Written by Carol Beaver, Church Advocate, Legacy Coalition
COVID-19 is still with us and impacting everyday life for every generation. Its impact has been far more pervasive than we could have imagined in those early days. We heard about this new virus and hoped it would not come to America, then suddenly it was here. Quarantine began in areas that were hit hard, and quickly spread across the country. With each new order, we added two or three more weeks.
COVID-19 turned our world upside down and began a drastic and unwelcome change in our country. It was not just a virus that made us sick; it took lives and livelihoods. Panic and fear arose in many hearts. From getting groceries to getting haircuts, from popping into Target to curbside pick-up, many everyday tasks became more complicated. Panic and fear dominated a culture that struggled to cope with changing realities and restrictions.
As a long-time public-school educator and a grandmother, I view COVID-19 and its impact through those lenses. So many families have been impacted by all that has barrel-rolled us in the last year. Children’s education changed overnight. In March, our grandchildren were going to be out of school for a bit; then that turned into a while; then that turned into months. Seniors lost their proms, graduation ceremonies, and traditional celebrations. Then they went off to college virtually, some from their new campus and some from home.
As Christian grandparents in this time, we stepped up to do everything we could. We watched our grands so their parents could keep their jobs. Some became the home teacher or monitor and coach for virtual learning. We stepped up as necessary to support our children and grandchildren when the jobs disappeared, because that is what love does. We patiently helped our grandchildren learn math in a whole new way that seemed like a foreign language and tried to remember where they needed to put the commas in their writing.
These things we did out of love and concern for our families, but it took its toll. We became weary and a bit worn. Some of us continued working ourselves out of economic necessity and still tried to help our children and our grandchildren.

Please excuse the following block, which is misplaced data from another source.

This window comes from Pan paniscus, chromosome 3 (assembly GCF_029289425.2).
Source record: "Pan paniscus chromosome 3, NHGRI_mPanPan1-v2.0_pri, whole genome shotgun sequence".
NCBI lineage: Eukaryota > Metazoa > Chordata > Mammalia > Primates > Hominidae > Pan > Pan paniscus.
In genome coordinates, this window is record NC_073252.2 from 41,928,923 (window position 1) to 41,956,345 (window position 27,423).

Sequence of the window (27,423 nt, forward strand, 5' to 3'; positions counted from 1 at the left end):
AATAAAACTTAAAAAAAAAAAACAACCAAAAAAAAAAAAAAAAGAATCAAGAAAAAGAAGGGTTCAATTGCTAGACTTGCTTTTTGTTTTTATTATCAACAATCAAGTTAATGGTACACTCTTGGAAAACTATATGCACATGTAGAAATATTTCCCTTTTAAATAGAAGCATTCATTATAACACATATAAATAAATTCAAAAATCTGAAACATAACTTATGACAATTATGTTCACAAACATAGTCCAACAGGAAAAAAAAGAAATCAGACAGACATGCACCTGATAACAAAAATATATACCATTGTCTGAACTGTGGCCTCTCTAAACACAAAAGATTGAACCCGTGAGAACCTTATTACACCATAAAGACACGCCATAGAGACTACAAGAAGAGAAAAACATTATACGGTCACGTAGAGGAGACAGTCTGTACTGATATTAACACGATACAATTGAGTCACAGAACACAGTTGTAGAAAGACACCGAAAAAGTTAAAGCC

As Christian grandparents, we did what needed to be done. However, we need to pause and consider how we are doing on building that beautiful legacy we leave one day. Living out our faith and being an example against this troubling backdrop needs to be a priority. The best advice can be found in God’s words in Nehemiah 8:10 where he said, “Do not grieve, for the joy of the Lord is your strength.”
Nothing feels joyful about this situation, and no real end is in sight, despite vaccination programs that are stumbling though the first weeks. Yet, repeatedly in Scripture we find the admonition to seek joy, to be joyful, and to count it all joy even in the midst of troubling times.
Beginning with a prayer to get our perspective right, here are some thoughts about how we can, through surrender and discipline, find some joy. By being alert to little things that make your lips turn up or your eyes light up, you can focus on that and recognize it as a small moment of joy.
Find your joy in Him and His eternal work.
When you find yourself struggling with this, guard your thoughts and words, both spoken and written. Too much focus on all that is wrong will zap your energy and tear you down. It takes discipline to stop yourself from going on and on. Turn you focus on God and begin to praise, speak words of worship, sing songs of worship, find uplifting Scripture and meditate on it.
Today’s problems loom large in our eyes, but they are temporary in terms of eternity.
When you begin to find joy in Him and revel in His unfailing love, you feel your heart growing lighter, yet stronger. The joy of the Lord cannot be lost by a true child of God, but sometimes the cares and stresses of the world, including COVID, cause us to feel like we are falling into a dark place. God follows us there and shines His light into that darkness. He begs us turn and find the joy He alone can give.
Expend the little energy you have in looking for small joys.
A smile, a thank you, a sunbeam, a laughing child, a kindness given or received… no matter how small the joy, it is a window to see more and be thankful. Gratitude and joy are intricately linked.
Make a choice; choose JOY!!